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What do Celebrex, Paxil, Propecia, Viagra, and Xenical have in common? (A) They are not used to treat life-threatening conditions. (B) Their manufacturers spend millions of dollars to advertise them directly to consumers. (C) They contributed to a record $111 billion worth of prescription drug sales last year. (D) They got a plug in "Pro Pharma," the lead essay in the October 29 New York Times Magazine.
The answer is all of the above, and Andrew Sullivan should be ashamed of his essay, which is a facile argument for unfettered drug prices. Shilling for the drug industry in the Times is the equivalent of giving a blow job in Macy's window, and Sullivan left nothing to the imagination. Sample sentences: "I love America's pharmaceutical companies. . . . Their products are among the most popular around. . . . In the last 10 years, with the possible exception of information technology, no industry has more thoroughly transformed our lives."
In recent weeks, Sullivan had a falling-out with The Advocate, after calling the mag's Bill Clinton interviewer a bootlicker. But his plunge into the drug tank is a new low in an ever controversial career. After graduating from Oxford, Sullivan quickly realized his pundit potential as a gay Catholic conservative, becoming editor of The New Republic in 1991. He resigned in 1996, around the same time he announced he had HIV, and his byline has been in demand ever since. Meanwhile, many fans in the gay community feel he has sold out to the right.
But as a free-market advocate who is living with HIV, Sullivan is the perfect poster boy for the pharmaceutical industry. He's a gym rat who can squat more than 400 poundsand he takes about 15,000 pills a year at a cost of $15,600, every penny of which is paid for by his insurance. Who better to pitch Big Drugs to the Times' demographic?
If you read it uncritically, Sullivan's prose goes down easy. But remove the sentimental narrative and slick graphics, and "Pro Pharma" carries as much punch as a placebo. The case goes like this: We make more and better drugs now, we take more than ever, and we're all more productive because of it. Some people say drugs cost too much. But if we regulate profits, the companies won't be able to make such great pills. They need that money to pay for the drugs of the past, present, and future. Sure, only rich people can afford the new drugs, but once the patents run out, poor people will get the generics. What's not to like?
At the center of "Pro Pharma" is the industry's no-profits-no-innovation argument. But not everyone buys the rhetoric. In a recent issue of The American Prospect, New York University professor Merrill Goozner called the industry argument a "tidy story" that "falls apart under scrutiny." Goozner argues that the industry exaggerates the cost of developing new drugs, takes credit for products that were developed largely in the public sector, and charges inflated prices for drugs that are not significantly more effective than those they were designed to replace.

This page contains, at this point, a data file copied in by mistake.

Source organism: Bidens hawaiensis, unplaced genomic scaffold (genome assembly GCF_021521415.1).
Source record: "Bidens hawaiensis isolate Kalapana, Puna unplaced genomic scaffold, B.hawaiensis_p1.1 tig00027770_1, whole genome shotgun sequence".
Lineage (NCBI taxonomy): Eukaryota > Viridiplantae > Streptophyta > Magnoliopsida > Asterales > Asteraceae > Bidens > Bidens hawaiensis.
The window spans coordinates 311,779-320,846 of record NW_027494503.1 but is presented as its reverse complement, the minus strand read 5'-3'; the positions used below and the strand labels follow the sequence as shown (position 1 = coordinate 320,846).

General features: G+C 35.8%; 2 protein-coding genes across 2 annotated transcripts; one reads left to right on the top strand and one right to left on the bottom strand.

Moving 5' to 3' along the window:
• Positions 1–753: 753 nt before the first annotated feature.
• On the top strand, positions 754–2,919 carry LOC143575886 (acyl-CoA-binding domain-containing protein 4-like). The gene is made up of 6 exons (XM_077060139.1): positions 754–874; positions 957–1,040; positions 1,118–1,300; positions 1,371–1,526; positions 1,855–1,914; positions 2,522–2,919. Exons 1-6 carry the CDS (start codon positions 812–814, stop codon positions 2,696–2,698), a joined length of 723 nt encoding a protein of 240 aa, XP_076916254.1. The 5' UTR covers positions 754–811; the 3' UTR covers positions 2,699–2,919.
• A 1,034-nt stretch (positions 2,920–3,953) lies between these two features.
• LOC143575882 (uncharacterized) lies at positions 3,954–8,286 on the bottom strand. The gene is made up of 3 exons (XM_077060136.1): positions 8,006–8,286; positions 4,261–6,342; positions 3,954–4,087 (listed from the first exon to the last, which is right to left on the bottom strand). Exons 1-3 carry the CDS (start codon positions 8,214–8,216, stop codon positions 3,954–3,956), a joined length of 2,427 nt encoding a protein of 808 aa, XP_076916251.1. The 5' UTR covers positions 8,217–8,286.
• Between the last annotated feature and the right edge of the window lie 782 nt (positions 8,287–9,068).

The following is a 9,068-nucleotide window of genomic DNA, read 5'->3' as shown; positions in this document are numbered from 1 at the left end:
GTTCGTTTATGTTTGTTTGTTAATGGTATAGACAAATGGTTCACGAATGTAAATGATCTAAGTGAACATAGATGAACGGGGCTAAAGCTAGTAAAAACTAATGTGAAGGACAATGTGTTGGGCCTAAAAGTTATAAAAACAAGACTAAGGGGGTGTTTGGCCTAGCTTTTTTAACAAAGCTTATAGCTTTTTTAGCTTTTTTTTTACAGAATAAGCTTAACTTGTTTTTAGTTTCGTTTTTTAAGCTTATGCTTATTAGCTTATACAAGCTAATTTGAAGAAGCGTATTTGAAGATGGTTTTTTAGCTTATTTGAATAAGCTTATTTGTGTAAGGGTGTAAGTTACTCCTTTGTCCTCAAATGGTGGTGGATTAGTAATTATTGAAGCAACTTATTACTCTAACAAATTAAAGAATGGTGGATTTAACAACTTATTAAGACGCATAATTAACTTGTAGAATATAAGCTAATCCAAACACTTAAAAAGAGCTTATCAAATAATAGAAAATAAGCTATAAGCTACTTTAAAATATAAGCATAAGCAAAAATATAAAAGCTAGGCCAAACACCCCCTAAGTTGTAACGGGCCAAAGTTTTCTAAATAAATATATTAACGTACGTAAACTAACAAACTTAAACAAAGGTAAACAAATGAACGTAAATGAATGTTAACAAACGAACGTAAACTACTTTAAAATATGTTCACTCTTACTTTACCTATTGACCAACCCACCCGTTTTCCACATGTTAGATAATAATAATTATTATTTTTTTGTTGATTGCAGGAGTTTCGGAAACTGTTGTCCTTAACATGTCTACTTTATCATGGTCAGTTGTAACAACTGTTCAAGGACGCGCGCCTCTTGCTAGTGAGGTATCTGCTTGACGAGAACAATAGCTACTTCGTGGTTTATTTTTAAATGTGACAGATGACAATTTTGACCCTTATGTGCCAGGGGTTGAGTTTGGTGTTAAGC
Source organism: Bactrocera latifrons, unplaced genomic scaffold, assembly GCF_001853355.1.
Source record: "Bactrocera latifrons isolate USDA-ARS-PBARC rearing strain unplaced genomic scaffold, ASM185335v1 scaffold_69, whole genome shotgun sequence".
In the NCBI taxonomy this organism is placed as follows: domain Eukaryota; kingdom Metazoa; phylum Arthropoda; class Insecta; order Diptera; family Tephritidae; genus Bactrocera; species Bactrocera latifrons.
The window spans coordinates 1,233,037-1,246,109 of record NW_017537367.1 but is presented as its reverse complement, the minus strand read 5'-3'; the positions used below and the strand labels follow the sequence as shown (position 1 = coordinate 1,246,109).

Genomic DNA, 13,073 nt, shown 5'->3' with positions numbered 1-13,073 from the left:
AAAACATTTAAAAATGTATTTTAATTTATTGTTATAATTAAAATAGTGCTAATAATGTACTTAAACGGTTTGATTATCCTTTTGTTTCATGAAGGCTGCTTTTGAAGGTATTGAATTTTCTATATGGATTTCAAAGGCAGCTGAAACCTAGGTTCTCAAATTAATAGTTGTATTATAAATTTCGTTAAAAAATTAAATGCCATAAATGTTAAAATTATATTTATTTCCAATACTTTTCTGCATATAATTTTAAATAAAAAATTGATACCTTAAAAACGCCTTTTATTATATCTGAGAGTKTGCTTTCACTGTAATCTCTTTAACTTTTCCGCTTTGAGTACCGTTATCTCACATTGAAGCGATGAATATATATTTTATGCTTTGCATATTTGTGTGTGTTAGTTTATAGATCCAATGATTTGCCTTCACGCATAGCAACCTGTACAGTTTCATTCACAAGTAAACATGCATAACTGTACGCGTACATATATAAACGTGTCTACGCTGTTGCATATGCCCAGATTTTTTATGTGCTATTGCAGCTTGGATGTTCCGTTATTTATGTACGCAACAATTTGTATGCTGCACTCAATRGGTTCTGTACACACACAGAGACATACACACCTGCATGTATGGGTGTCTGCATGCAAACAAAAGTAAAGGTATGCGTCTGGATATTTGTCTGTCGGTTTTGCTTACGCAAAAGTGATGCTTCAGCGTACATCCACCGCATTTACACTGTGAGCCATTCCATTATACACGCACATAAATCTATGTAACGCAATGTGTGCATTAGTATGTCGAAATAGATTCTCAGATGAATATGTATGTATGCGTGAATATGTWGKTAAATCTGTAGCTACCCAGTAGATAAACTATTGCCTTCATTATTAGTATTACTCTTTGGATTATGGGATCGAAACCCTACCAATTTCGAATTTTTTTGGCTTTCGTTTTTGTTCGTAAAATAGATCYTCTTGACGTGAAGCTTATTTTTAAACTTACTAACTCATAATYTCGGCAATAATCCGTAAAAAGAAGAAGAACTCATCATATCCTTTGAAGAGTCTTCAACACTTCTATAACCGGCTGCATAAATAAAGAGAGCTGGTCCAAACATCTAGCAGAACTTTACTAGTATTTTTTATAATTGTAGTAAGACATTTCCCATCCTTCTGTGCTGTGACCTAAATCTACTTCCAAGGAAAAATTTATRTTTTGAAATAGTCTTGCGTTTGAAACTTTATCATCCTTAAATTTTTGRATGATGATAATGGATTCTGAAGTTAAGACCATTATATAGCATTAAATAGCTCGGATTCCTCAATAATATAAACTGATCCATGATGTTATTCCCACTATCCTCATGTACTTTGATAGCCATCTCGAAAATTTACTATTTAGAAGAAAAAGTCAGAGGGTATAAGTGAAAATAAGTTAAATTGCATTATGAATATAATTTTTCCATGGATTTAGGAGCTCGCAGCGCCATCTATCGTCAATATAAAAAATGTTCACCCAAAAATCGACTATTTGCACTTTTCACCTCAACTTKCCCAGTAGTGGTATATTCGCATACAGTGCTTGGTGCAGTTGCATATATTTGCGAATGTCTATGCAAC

Goozner, a former economics correspondent for The Chicago Tribune, gives the Times credit for some excellent news reports on drug marketing this year. But he has low regard for Sullivan's piece, which he feels is irresponsibly one-sided. "This subject is so freighted with controversy," says Goozner, "that you can't write a story like that without me feeling some basic code of journalistic conduct has been violated."
One thing Sullivan forgot to mention is that drug sales are influenced by the drug companies' promotional budgets. In 1999, the industry spent $24 billion on research and development, and more than half as much ($13.9 billion) on promotion. "Promotion" typically includes marketing to doctors, billions of dollars worth of free samples, and direct-to-consumer (DTC) advertising. Since the Food and Drug Administration relaxed restrictions on TV ads in 1997, spending on DTC drug ads has risen sharply, reaching a record $1.8 billion last year.
According to a recent study by the nonprofit National Institute for Health Care Management (www.nihcm.org), 40 percent of last year's increase in drug spending can be attributed to 25 heavily promoted new drugs. These are not lifesavers, typically, but lifestyle drugs and new formulas that are touted as superior to the drugs they were created to replace. According to Steven Findlay, who wrote the NIHCM study, prescription drug revenues increased by about 60 percent during the four-year period from 1996 to 1999. While the growth is driven largely by consumer demand, he says, that demand is driven in part by "aggressive marketing" by the drug companies.
Sullivan is "taking some cutting-edge medicines for a life-threatening illness," says Findlay, "and you can't dismiss the perspective of people in his situation. They think the pharmaceutical industry is serving their needs, and they're right." But, Findlay suggests, some drugs merit the hype, and some don't. According to the NIHCM study, some "people are beginning to ask their doctors for newer and costlier medicines when less expensive drugs may work just as well."
Findlay says the drug industry has been putting out the no-profits-no-innovation argument "for 25 years or more, and they have gotten away with it." But now, he says, "a lot of people, including many in Congress, have begun to question that. Are consumersand not just shareholdersbenefiting enough from the sustained high profit margins in the drug industry? Are companies really pouring the money back into truly innovative products? It's not clear."
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